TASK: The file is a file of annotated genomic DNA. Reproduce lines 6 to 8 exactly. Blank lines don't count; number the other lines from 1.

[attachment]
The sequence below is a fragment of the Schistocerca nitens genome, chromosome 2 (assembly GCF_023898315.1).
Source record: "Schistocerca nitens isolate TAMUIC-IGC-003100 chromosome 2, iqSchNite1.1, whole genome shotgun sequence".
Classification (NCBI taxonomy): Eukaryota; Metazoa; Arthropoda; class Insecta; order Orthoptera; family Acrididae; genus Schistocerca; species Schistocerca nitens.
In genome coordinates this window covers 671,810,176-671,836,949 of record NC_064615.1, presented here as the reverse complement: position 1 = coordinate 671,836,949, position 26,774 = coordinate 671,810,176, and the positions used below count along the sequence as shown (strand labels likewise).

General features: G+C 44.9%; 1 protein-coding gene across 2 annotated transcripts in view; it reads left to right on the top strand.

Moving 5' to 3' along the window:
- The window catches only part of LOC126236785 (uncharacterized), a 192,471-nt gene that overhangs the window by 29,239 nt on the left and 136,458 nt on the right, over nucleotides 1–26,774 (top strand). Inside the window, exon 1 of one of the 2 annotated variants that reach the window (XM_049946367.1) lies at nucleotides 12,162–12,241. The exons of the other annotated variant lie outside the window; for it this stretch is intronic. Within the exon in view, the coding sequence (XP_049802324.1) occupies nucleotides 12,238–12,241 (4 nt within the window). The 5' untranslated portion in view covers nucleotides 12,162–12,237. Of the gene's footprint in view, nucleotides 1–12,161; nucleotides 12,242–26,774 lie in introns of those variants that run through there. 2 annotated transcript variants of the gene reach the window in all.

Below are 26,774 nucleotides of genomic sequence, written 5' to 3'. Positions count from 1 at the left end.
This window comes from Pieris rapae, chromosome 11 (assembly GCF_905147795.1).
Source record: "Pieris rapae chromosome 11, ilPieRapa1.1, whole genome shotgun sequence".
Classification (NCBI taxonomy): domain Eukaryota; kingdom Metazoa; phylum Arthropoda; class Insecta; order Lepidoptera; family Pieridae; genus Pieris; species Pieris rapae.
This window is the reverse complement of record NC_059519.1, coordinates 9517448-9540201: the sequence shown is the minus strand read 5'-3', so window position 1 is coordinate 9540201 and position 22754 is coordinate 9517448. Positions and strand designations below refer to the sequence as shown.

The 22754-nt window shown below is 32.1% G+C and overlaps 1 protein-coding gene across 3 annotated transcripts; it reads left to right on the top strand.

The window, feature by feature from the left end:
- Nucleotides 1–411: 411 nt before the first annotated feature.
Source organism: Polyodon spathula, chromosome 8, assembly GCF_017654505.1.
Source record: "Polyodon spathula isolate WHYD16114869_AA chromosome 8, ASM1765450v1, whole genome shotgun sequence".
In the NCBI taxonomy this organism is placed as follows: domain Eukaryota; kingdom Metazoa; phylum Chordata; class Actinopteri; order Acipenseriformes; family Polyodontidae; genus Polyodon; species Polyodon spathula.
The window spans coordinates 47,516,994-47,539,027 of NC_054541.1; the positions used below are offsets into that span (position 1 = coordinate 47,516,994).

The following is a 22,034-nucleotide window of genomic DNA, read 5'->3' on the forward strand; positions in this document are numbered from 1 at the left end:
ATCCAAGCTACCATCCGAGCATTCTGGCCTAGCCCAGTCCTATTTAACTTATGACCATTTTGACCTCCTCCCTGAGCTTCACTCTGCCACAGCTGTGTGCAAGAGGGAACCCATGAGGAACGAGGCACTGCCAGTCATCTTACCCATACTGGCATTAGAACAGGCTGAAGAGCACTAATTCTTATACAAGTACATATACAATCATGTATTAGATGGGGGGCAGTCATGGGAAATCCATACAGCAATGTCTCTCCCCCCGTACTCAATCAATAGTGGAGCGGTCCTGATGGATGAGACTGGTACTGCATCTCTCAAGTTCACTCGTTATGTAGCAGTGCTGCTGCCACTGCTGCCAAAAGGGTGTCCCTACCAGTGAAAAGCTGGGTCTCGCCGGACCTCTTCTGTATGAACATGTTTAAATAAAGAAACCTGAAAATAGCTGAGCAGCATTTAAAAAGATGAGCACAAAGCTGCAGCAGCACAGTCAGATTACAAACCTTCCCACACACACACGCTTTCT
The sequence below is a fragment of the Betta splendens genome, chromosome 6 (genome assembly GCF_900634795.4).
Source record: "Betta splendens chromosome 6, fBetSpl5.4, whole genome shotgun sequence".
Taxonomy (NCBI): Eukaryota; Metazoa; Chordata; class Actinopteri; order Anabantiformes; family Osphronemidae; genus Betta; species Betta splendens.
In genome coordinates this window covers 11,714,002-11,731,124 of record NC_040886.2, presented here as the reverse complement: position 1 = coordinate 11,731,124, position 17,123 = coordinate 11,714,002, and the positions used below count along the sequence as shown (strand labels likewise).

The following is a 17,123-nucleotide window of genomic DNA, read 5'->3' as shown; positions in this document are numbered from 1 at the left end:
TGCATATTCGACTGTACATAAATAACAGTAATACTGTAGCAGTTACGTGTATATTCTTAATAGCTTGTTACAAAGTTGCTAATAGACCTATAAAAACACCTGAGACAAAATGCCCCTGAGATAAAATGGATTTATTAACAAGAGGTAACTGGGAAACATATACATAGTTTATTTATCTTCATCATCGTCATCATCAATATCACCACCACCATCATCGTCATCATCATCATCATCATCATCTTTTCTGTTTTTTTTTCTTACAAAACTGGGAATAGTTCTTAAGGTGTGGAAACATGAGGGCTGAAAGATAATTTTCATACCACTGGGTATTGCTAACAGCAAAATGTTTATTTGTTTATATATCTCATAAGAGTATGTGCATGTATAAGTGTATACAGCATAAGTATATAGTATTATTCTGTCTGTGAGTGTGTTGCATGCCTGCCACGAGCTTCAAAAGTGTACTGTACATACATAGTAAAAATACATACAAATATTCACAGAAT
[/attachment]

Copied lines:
Moving 5' to 3' along the window:
- The window catches only part of LOC126236785 (uncharacterized), a 192,471-nt gene that overhangs the window by 29,239 nt on the left and 136,458 nt on the right, over nucleotides 1–26,774 (top strand). Inside the window, exon 1 of one of the 2 annotated variants that reach the window (XM_049946367.1) lies at nucleotides 12,162–12,241. The exons of the other annotated variant lie outside the window; for it this stretch is intronic. Within the exon in view, the coding sequence (XP_049802324.1) occupies nucleotides 12,238–12,241 (4 nt within the window). The 5' untranslated portion in view covers nucleotides 12,162–12,237. Of the gene's footprint in view, nucleotides 1–12,161; nucleotides 12,242–26,774 lie in introns of those variants that run through there. 2 annotated transcript variants of the gene reach the window in all.

Below are 26,774 nucleotides of genomic sequence, written 5' to 3'. Positions count from 1 at the left end.